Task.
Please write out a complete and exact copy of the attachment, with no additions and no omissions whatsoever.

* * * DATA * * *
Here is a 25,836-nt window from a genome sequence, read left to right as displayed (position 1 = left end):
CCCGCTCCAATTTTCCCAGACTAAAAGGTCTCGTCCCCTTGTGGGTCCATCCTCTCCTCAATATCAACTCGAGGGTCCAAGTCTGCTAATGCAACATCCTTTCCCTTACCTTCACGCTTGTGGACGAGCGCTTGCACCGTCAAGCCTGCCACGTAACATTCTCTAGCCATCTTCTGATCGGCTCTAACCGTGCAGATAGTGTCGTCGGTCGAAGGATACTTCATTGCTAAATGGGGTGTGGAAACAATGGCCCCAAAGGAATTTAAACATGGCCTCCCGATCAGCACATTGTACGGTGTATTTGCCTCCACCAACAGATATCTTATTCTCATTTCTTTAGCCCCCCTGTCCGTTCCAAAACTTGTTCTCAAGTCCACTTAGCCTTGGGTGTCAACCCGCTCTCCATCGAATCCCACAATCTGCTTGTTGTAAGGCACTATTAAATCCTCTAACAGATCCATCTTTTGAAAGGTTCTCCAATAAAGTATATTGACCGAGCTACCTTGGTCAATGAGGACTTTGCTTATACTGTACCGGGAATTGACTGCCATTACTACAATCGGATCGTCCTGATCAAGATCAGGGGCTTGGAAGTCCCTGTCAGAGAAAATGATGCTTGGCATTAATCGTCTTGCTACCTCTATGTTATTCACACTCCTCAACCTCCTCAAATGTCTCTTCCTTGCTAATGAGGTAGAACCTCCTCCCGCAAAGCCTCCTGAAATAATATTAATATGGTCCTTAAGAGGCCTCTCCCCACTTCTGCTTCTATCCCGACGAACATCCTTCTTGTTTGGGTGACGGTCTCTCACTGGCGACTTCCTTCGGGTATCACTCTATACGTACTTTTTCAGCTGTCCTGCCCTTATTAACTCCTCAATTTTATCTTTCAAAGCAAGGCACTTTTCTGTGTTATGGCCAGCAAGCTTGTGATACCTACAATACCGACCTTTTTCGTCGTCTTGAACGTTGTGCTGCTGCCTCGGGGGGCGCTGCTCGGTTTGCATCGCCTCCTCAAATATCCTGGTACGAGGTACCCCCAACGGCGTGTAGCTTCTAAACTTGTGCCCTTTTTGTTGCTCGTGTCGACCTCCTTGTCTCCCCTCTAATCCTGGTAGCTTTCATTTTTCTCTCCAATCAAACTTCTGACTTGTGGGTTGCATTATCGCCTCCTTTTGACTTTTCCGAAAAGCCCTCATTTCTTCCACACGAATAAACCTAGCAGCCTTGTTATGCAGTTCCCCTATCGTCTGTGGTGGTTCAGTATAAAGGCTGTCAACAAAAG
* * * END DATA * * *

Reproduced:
Here is a 25,836-nt window from a genome sequence, read left to right as displayed (position 1 = left end):
CCCGCTCCAATTTTCCCAGACTAAAAGGTCTCGTCCCCTTGTGGGTCCATCCTCTCCTCAATATCAACTCGAGGGTCCAAGTCTGCTAATGCAACATCCTTTCCCTTACCTTCACGCTTGTGGACGAGCGCTTGCACCGTCAAGCCTGCCACGTAACATTCTCTAGCCATCTTCTGATCGGCTCTAACCGTGCAGATAGTGTCGTCGGTCGAAGGATACTTCATTGCTAAATGGGGTGTGGAAACAATGGCCCCAAAGGAATTTAAACATGGCCTCCCGATCAGCACATTGTACGGTGTATTTGCCTCCACCAACAGATATCTTATTCTCATTTCTTTAGCCCCCCTGTCCGTTCCAAAACTTGTTCTCAAGTCCACTTAGCCTTGGGTGTCAACCCGCTCTCCATCGAATCCCACAATCTGCTTGTTGTAAGGCACTATTAAATCCTCTAACAGATCCATCTTTTGAAAGGTTCTCCAATAAAGTATATTGACCGAGCTACCTTGGTCAATGAGGACTTTGCTTATACTGTACCGGGAATTGACTGCCATTACTACAATCGGATCGTCCTGATCAAGATCAGGGGCTTGGAAGTCCCTGTCAGAGAAAATGATGCTTGGCATTAATCGTCTTGCTACCTCTATGTTATTCACACTCCTCAACCTCCTCAAATGTCTCTTCCTTGCTAATGAGGTAGAACCTCCTCCCGCAAAGCCTCCTGAAATAATATTAATATGGTCCTTAAGAGGCCTCTCCCCACTTCTGCTTCTATCCCGACGAACATCCTTCTTGTTTGGGTGACGGTCTCTCACTGGCGACTTCCTTCGGGTATCACTCTATACGTACTTTTTCAGCTGTCCTGCCCTTATTAACTCCTCAATTTTATCTTTCAAAGCAAGGCACTTTTCTGTGTTATGGCCAGCAAGCTTGTGATACCTACAATACCGACCTTTTTCGTCGTCTTGAACGTTGTGCTGCTGCCTCGGGGGGCGCTGCTCGGTTTGCATCGCCTCCTCAAATATCCTGGTACGAGGTACCCCCAACGGCGTGTAGCTTCTAAACTTGTGCCCTTTTTGTTGCTCGTGTCGACCTCCTTGTCTCCCCTCTAATCCTGGTAGCTTTCATTTTTCTCTCCAATCAAACTTCTGACTTGTGGGTTGCATTATCGCCTCCTTTTGACTTTTCCGAAAAGCCCTCATTTCTTCCACACGAATAAACCTAGCAGCCTTGTTATGCAGTTCCCCTATCGTCTGTGGTGGTTCAGTATAAAGGCTGTCAACAAAAG